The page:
Sometimes it is desired to operate a magnet in a "dribble" mode, where no reverse voltage is applied, but the forward voltage is cut off or reduced slowly so that the metal pieces are allowed to dribble off the magnet as the magnetic field decreases. This is another way of sorting, because the heavier pieces tend to drop off first. A dribble mode can be implemented in the present controller while avoiding high voltage transients, providing that the generator field is driven by a PWM circuit. Referring to FIG. 5, suppose that the forward SCRs are turned on (gate current applied) and FET Q1 is also turned on. As noted above, Q1 does not conduct while the forward SCRs are on, because reverse voltage is applied to the body diode of Q2 in this state. To reduce the magnet voltage to a lower level, but not to zero, the gate drive of the forward SCRs is removed for some period of time, generally in the range of 20 to 100 milliseconds, so that the forward SCRs will turn off. The magnetic field begins to collapse and the current generated by the magnet flows through the body diode of Q2 and through Q1. The magnet is essentially shorted out, so there is no high voltage transient. During the time that the forward SCRs are off, the PWM duty cycle (controlling the average field voltage) is reduced; this reduces the AC voltage output of the generator. After the 20 to 100 millisecond interval, the forward SCRs are turned on again, which again reverse biases the body diode of Q2 and effectively removes the short across the magnet. Now the magnet voltage is at the reduced level which means the lifting power has been reduced. This stepwise reduction can be repeated as desired. The operator can select the dribble rate by varying the SCR off time and/or the amount of duty cycle reduction of the PWM at each step. If desired, the magnet can be cycled through a normal drop sequence at the end of the last dribble step to remove all the remaining pieces from the magnet.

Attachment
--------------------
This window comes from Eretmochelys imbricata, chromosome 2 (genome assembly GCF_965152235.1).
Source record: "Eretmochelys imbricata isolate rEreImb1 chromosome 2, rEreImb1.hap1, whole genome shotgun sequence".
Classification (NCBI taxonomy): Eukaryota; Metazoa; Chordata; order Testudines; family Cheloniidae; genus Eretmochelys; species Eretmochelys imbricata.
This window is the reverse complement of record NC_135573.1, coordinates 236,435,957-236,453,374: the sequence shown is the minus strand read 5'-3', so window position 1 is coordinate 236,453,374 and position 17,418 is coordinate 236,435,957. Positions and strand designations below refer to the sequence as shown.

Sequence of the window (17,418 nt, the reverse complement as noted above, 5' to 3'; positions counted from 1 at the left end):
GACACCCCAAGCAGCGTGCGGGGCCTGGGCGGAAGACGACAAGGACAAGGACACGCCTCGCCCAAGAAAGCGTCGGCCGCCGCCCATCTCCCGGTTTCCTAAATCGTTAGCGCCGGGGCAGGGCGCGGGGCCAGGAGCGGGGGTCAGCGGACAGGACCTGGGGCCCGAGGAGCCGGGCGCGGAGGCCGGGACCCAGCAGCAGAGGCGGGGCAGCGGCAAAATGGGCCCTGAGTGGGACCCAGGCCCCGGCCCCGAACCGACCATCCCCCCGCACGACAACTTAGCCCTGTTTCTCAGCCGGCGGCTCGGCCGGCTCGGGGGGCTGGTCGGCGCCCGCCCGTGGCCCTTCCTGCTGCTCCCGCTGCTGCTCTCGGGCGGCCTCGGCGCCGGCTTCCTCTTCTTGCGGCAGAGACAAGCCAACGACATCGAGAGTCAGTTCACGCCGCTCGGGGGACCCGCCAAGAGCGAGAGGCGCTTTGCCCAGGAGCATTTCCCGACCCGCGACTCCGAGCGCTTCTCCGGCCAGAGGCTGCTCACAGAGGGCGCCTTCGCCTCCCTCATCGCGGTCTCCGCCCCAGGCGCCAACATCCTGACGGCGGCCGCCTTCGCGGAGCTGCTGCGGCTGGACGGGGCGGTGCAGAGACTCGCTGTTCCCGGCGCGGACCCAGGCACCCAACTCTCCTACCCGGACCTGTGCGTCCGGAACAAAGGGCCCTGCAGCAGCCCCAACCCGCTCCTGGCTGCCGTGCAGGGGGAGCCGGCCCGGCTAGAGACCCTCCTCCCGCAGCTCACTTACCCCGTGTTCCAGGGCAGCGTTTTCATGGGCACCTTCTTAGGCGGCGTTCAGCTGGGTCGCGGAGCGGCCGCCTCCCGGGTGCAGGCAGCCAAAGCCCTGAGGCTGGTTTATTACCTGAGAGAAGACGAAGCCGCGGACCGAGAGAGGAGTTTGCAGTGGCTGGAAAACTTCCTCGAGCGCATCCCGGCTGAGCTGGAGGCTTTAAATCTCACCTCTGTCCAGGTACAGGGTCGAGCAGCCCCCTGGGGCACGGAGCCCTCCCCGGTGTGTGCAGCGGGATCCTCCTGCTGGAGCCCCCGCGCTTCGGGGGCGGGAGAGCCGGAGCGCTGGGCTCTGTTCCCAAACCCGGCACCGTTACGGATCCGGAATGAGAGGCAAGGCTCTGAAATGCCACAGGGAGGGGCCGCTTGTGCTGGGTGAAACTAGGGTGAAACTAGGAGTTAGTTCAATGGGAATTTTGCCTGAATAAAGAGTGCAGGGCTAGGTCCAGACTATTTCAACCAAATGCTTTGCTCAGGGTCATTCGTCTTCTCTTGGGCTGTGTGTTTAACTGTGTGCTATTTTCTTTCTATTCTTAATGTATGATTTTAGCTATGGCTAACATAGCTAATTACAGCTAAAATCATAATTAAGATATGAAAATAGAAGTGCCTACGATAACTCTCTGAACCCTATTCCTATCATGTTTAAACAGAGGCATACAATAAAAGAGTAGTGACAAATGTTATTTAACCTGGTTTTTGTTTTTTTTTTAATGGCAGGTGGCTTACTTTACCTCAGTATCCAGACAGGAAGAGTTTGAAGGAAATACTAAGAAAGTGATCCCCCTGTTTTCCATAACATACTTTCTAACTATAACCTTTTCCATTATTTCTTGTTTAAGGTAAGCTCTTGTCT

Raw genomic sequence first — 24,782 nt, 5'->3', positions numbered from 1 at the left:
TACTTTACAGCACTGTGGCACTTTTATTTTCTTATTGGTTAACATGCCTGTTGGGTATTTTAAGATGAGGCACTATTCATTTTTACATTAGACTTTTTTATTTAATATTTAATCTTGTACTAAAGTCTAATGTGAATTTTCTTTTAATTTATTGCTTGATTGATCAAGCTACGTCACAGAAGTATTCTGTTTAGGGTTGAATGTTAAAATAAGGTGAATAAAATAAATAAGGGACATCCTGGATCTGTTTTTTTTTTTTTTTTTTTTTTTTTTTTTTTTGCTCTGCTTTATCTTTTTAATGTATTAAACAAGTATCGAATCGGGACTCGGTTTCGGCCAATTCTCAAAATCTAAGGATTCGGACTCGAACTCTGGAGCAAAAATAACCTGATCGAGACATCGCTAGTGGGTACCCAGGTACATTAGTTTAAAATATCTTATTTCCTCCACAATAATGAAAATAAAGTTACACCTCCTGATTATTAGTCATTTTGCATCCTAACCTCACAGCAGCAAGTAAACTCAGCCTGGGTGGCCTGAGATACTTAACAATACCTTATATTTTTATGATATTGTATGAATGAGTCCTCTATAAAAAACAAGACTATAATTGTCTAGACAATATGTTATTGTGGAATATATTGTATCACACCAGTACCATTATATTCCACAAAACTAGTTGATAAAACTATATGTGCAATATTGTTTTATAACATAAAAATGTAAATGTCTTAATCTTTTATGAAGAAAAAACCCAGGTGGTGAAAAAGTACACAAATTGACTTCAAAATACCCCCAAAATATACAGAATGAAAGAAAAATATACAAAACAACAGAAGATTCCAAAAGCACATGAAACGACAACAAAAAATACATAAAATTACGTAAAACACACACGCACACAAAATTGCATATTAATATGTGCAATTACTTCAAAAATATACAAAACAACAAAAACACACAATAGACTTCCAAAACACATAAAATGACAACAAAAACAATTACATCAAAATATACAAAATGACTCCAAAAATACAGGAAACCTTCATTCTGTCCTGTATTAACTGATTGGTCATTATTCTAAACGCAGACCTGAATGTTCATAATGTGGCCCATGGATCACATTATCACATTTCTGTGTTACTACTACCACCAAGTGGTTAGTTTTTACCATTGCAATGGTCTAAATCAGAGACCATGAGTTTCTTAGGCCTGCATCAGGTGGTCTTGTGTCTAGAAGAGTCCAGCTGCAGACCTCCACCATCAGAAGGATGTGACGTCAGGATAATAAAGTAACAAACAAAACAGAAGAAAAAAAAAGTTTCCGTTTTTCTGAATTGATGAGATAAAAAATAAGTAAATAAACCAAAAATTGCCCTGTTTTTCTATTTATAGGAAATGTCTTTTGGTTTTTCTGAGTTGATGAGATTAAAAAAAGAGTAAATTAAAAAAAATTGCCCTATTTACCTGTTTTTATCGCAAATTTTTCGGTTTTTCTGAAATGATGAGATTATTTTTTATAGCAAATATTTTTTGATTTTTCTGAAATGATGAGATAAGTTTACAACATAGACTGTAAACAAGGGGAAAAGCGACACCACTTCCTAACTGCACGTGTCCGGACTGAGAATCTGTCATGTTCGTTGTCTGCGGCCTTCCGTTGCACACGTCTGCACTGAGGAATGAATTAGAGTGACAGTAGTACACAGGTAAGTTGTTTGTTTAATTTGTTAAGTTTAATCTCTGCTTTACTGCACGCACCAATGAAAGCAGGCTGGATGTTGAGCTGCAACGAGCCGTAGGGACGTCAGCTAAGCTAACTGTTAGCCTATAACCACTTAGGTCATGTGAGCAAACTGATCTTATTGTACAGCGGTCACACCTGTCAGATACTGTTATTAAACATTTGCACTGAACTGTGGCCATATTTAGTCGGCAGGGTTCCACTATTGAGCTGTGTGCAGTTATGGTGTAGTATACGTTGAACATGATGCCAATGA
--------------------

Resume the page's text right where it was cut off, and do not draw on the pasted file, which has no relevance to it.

Patent applications in class For lifting or holding
Patent applications in all subclasses For lifting or holding